There aren’t any components on this plastic piece.

Unplugthe little wire connection and then unsnap the extension ribbon cable.

There’s onescrew holding the charging port into place, then you can pull that away after pullingoff the vibrator motor from the plastic itself.

We don’t want to damage those wires.

Hereis the type C charging port.

I will try to find replacement parts and link as many asI can down in the video description below, but if you’re trying to back up someone’sinformation you might just need to buy a new phone or swap motherboards and screens becausethis is the screen.

This is where you take your replacement parts and put them on thenew screen that’s working if you want to back up your data.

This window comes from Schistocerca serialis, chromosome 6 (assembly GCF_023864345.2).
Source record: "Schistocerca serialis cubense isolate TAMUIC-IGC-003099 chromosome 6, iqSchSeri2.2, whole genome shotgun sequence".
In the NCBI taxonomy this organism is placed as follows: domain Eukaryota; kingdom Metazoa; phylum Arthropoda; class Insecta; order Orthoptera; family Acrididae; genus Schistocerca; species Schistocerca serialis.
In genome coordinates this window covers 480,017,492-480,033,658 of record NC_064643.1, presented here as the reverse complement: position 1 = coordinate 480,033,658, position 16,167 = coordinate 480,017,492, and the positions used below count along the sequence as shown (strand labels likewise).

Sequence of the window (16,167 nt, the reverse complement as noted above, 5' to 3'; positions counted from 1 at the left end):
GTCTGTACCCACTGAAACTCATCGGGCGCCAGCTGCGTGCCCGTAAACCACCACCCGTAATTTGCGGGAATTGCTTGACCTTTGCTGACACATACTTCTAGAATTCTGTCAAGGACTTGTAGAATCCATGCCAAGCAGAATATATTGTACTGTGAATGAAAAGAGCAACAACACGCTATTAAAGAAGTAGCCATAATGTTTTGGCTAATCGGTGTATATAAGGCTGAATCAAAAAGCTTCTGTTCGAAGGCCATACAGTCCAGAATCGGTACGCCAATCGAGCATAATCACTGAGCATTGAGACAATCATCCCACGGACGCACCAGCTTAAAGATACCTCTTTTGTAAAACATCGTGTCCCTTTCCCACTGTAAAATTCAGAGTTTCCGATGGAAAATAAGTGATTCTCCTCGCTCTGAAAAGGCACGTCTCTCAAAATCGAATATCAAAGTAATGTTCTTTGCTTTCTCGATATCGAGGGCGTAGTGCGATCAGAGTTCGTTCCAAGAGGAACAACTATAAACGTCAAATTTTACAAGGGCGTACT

The screen is embeddedinto the metal frame.

I imagine if they sell parts at all it will be without the metalframe.

You’ll need to transfer the new LCD into the old frame after removing the crackedLCD.

Kind of complicated.

Putting the charging port back into place.

Plug in the extensionribbon cable, the wire and the little screw underneath the plastic panel.

And then thereare 4 screws that hold the top panel in place.

Motherboard gets tucked in after making surethere are no wires or ribbon cables underneath it, you don’t want to pinch those down.

Set the earpiece into place and the motherboard gets tucked underneath that little metal edgeon the bottom right corner.

Get all the buttons in place.

Plug in that wire cable connection.

Slide the ribbon cable into the latch and latch it down after making sure all the contactsare straight.

If that ribbon cable is kinked at all and the contacts aren’t touchingwhere they should be, it’s not going to work right.